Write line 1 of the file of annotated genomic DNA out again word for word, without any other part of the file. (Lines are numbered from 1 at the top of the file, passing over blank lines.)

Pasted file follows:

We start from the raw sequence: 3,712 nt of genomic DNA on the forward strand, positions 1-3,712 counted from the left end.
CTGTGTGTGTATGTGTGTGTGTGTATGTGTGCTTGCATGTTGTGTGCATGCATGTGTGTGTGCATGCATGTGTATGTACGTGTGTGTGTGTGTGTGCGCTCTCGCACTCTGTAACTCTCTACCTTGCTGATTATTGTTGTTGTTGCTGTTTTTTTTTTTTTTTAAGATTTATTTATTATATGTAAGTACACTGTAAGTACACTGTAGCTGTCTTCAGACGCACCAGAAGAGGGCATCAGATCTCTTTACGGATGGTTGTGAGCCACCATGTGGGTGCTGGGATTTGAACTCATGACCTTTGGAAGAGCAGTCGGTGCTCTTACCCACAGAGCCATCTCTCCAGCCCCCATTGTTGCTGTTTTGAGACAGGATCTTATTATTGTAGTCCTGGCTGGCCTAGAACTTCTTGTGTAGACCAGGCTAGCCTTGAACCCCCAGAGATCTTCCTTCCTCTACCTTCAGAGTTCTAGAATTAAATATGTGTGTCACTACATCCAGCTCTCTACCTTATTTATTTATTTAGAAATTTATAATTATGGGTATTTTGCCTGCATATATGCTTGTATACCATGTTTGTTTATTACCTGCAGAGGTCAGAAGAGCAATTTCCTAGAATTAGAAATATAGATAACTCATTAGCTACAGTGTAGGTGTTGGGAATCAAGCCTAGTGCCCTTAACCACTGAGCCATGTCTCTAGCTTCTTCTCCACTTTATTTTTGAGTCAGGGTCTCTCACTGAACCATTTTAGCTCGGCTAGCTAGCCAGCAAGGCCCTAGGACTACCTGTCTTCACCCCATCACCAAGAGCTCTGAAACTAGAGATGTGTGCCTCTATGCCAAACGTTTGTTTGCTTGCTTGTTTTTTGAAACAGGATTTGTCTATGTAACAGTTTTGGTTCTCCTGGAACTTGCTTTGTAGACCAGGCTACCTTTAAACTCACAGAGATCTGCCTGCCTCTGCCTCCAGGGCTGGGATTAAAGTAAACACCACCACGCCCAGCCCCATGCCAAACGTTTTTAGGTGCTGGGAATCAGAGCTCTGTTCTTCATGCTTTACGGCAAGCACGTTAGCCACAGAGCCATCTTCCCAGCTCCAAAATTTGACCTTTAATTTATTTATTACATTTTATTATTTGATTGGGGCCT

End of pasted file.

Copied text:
We start from the raw sequence: 3,712 nt of genomic DNA on the forward strand, positions 1-3,712 counted from the left end.